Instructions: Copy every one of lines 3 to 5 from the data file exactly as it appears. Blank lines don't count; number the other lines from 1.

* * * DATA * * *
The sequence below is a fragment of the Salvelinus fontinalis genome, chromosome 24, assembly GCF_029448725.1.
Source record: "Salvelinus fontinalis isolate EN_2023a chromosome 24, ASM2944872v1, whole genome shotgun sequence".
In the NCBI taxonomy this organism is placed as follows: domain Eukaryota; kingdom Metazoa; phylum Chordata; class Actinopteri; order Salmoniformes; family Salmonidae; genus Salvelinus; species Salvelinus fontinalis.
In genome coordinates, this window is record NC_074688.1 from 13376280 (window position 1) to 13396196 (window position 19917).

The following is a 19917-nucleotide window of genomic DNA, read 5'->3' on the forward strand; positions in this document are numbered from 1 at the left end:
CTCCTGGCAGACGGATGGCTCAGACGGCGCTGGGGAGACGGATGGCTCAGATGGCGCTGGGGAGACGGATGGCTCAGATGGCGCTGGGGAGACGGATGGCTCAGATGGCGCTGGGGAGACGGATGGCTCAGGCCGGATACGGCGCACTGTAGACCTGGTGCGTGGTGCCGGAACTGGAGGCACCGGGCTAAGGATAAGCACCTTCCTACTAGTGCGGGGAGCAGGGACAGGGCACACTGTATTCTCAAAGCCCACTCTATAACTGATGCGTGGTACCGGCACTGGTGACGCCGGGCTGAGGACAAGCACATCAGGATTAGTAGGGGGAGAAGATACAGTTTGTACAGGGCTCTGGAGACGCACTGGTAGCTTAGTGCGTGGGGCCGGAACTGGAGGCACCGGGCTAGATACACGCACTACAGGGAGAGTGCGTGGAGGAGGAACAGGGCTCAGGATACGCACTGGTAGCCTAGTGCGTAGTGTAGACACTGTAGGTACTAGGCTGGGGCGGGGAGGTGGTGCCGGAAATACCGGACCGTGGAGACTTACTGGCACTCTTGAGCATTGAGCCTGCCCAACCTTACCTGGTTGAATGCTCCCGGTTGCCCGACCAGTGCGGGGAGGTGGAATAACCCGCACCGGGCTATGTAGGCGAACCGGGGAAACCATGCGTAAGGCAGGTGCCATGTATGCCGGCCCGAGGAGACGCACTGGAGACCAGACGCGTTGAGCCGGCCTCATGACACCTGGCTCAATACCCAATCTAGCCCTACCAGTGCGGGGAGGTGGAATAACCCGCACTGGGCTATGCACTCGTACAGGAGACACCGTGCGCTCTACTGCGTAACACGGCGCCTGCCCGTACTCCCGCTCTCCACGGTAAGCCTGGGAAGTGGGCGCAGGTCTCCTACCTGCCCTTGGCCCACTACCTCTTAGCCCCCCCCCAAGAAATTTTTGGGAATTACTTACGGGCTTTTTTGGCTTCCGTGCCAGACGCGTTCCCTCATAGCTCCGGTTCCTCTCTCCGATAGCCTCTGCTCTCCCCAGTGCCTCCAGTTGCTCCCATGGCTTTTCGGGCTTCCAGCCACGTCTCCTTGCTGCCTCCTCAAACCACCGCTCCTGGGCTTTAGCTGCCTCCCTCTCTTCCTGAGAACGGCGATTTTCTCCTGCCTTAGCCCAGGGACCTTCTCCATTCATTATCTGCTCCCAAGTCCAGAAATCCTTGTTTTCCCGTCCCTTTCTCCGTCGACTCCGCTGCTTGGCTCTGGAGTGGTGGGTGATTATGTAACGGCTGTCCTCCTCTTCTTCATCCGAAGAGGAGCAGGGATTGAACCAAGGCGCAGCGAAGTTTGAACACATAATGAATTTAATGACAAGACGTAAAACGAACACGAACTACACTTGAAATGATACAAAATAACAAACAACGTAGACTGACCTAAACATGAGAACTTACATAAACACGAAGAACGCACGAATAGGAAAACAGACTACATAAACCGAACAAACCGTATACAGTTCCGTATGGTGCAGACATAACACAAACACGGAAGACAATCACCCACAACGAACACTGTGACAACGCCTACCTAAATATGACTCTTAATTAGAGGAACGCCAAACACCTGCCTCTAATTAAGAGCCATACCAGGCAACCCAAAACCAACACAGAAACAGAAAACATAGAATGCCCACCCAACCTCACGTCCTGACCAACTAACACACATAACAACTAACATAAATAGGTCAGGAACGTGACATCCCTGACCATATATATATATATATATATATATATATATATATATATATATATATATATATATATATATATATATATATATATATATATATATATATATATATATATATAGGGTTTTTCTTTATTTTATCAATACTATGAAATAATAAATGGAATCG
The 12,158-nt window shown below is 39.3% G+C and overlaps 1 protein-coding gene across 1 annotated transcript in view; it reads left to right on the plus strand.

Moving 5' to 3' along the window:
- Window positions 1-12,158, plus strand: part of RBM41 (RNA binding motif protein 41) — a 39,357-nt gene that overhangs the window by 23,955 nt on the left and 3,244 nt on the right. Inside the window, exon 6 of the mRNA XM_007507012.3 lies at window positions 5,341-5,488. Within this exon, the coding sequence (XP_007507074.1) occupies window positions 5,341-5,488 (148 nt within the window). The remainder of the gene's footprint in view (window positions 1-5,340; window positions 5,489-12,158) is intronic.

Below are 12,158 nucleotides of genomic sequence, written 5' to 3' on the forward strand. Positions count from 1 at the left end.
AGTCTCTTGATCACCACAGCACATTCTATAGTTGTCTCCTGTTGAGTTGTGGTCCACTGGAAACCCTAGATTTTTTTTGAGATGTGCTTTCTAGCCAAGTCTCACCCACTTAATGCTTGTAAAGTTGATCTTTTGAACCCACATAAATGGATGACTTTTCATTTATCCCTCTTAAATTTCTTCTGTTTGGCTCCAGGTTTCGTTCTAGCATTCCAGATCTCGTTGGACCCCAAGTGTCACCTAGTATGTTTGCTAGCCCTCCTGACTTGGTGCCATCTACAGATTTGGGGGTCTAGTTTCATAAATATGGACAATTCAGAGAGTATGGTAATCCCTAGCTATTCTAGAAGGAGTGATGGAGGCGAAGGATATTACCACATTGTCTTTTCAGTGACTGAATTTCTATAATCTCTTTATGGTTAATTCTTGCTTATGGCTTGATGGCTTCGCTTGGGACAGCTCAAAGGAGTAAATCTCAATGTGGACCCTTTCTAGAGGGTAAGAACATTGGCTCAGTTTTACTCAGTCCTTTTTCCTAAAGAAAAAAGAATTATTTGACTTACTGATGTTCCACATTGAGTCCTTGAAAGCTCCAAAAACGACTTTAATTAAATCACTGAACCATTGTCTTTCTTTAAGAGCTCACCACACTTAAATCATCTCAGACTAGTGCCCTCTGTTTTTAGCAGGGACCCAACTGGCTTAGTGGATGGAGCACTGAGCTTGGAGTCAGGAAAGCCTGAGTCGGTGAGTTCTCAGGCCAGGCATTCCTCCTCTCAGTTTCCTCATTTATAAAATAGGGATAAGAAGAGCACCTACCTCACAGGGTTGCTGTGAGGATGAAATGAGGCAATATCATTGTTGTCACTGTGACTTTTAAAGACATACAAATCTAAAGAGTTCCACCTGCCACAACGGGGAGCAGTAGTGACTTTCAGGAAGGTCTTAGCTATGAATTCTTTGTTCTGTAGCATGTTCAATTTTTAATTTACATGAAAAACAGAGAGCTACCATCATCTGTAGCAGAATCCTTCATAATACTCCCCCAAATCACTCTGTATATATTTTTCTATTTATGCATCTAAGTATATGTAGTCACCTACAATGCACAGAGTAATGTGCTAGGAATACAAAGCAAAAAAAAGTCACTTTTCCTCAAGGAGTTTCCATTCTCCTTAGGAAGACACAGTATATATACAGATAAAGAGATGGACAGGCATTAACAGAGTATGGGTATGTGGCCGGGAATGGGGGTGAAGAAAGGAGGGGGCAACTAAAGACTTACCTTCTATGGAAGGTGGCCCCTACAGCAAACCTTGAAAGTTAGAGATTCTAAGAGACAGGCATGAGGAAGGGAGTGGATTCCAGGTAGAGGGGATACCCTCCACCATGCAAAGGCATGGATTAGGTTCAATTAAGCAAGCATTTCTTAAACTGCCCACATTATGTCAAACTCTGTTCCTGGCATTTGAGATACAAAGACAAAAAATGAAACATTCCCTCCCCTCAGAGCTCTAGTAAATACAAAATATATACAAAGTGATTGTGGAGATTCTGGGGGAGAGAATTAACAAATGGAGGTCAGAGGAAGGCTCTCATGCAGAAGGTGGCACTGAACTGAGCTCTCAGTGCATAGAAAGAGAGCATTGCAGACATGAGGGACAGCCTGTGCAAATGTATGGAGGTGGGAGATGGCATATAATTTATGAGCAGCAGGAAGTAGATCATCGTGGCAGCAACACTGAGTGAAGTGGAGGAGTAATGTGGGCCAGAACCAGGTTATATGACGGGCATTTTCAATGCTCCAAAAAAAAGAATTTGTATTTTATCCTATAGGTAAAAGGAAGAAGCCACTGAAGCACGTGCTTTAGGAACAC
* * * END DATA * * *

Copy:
In the NCBI taxonomy this organism is placed as follows: domain Eukaryota; kingdom Metazoa; phylum Chordata; class Actinopteri; order Salmoniformes; family Salmonidae; genus Salvelinus; species Salvelinus fontinalis.
In genome coordinates, this window is record NC_074688.1 from 13376280 (window position 1) to 13396196 (window position 19917).

The following is a 19917-nucleotide window of genomic DNA, read 5'->3' on the forward strand; positions in this document are numbered from 1 at the left end: